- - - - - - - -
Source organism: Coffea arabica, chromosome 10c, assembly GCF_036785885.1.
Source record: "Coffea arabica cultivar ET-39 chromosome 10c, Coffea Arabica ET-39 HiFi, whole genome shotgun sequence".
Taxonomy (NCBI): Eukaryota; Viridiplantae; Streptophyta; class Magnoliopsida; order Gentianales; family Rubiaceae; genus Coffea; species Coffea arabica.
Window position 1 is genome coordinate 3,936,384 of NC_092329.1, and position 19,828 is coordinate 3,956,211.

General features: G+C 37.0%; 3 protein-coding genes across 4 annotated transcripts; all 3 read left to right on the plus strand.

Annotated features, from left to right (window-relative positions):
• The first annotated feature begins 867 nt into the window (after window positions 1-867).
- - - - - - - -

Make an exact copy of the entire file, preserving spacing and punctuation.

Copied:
Source organism: Coffea arabica, chromosome 10c, assembly GCF_036785885.1.
Source record: "Coffea arabica cultivar ET-39 chromosome 10c, Coffea Arabica ET-39 HiFi, whole genome shotgun sequence".
Taxonomy (NCBI): Eukaryota; Viridiplantae; Streptophyta; class Magnoliopsida; order Gentianales; family Rubiaceae; genus Coffea; species Coffea arabica.
Window position 1 is genome coordinate 3,936,384 of NC_092329.1, and position 19,828 is coordinate 3,956,211.

General features: G+C 37.0%; 3 protein-coding genes across 4 annotated transcripts; all 3 read left to right on the plus strand.

Annotated features, from left to right (window-relative positions):
• The first annotated feature begins 867 nt into the window (after window positions 1-867).